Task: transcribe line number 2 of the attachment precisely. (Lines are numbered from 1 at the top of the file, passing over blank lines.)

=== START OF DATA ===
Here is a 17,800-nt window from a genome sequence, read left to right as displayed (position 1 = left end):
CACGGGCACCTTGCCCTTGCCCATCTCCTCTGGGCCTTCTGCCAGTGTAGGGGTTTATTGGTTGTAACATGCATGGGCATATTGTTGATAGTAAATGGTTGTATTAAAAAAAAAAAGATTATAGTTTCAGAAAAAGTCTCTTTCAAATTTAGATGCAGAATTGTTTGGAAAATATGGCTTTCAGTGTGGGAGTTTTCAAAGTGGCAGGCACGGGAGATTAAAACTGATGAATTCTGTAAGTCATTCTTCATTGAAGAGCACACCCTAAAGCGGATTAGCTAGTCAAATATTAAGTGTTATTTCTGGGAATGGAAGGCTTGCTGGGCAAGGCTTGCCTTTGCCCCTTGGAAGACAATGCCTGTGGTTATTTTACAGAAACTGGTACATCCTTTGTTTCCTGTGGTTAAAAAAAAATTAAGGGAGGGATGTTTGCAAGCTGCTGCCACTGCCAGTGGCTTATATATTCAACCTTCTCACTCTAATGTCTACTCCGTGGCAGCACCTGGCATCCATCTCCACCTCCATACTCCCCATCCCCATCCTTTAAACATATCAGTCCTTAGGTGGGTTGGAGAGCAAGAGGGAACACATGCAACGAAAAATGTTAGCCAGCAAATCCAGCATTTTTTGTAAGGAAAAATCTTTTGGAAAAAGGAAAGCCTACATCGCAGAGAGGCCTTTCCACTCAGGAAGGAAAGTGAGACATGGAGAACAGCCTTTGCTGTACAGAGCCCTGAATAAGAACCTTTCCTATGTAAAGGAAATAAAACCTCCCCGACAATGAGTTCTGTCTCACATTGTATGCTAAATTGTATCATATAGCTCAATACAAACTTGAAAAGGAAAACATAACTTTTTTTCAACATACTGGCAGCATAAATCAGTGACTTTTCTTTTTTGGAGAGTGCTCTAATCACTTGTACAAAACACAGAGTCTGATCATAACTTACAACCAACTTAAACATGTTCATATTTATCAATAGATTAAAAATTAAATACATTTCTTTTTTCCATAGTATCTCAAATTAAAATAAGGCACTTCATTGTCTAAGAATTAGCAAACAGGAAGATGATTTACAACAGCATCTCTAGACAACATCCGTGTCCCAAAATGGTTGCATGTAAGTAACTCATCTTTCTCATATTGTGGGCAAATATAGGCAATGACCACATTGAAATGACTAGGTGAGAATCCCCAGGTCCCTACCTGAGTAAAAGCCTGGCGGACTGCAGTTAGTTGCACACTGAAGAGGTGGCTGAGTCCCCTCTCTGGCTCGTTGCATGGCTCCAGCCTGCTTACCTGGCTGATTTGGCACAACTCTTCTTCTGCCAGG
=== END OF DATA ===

CACGGGCACCTTGCCCTTGCCCATCTCCTCTGGGCCTTCTGCCAGTGTAGGGGTTTATTGGTTGTAACATGCATGGGCATATTGTTGATAGTAAATGGTTGTATTAAAAAAAAAAAGATTATAGTTTCAGAAAAAGTCTCTTTCAAATTTAGATGCAGAATTGTTTGGAAAATATGGCTTTCAGTGTGGGAGTTTTCAAAGTGGCAGGCACGGGAGATTAAAACTGATGAATTCTGTAAGTCATTCTTCATTGAAGAGCACACCCTAAAGCGGATTAGCTAGTCAAATATTAAGTGTTATTTCTGGGAATGGAAGGCTTGCTGGGCAAGGCTTGCCTTTGCCCCTTGGAAGACAATGCCTGTGGTTATTTTACAGAAACTGGTACATCCTTTGTTTCCTGTGGTTAAAAAAAAATTAAGGGAGGGATGTTTGCAAGCTGCTGCCACTGCCAGTGGCTTATATATTCAACCTTCTCACTCTAATGTCTACTCCGTGGCAGCACCTGGCATCCATCTCCACCTCCATACTCCCCATCCCCATCCTTTAAACATATCAGTCCTTAGGTGGGTTGGAGAGCAAGAGGGAACACATGCAACGAAAAATGTTAGCCAGCAAATCCAGCATTTTTTGTAAGGAAAAATCTTTTGGAAAAAGGAAAGCCTACATCGCAGAGAGGCCTTTCCACTCAGGAAGGAAAGTGAGACATGGAGAACAGCCTTTGCTGTACAGAGCCCTGAATAAGAACCTTTCCTATGTAAAGGAAATAAAACCTCCCCGACAATGAGTTCTGTCTCACATTGTATGCTAAATTGTATCATATAGCTCAATACAAACTTGAAAAGGAAAACATAACTTTTTTTCAACATACTGGCAGCATAAATCAGTGACTTTTCTTTTTTGGAGAGTGCTCTAATCACTTGTACAAAACACAGAGTCTGATCATAACTTACAACCAACTTAAACATGTTCATATTTATCAATAGATTAAAAATTAAATACATTTCTTTTTTCCATAGTATCTCAAATTAAAATAAGGCACTTCATTGTCTAAGAATTAGCAAACAGGAAGATGATTTACAACAGCATCTCTAGACAACATCCGTGTCCCAAAATGGTTGCATGTAAGTAACTCATCTTTCTCATATTGTGGGCAAATATAGGCAATGACCACATTGAAATGACTAGGTGAGAATCCCCAGGTCCCTACCTGAGTAAAAGCCTGGCGGACTGCAGTTAGTTGCACACTGAAGAGGTGGCTGAGTCCCCTCTCTGGCTCGTTGCATGGCTCCAGCCTGCTTACCTGGCTGATTTGGCACAACTCTTCTTCTGCCAGG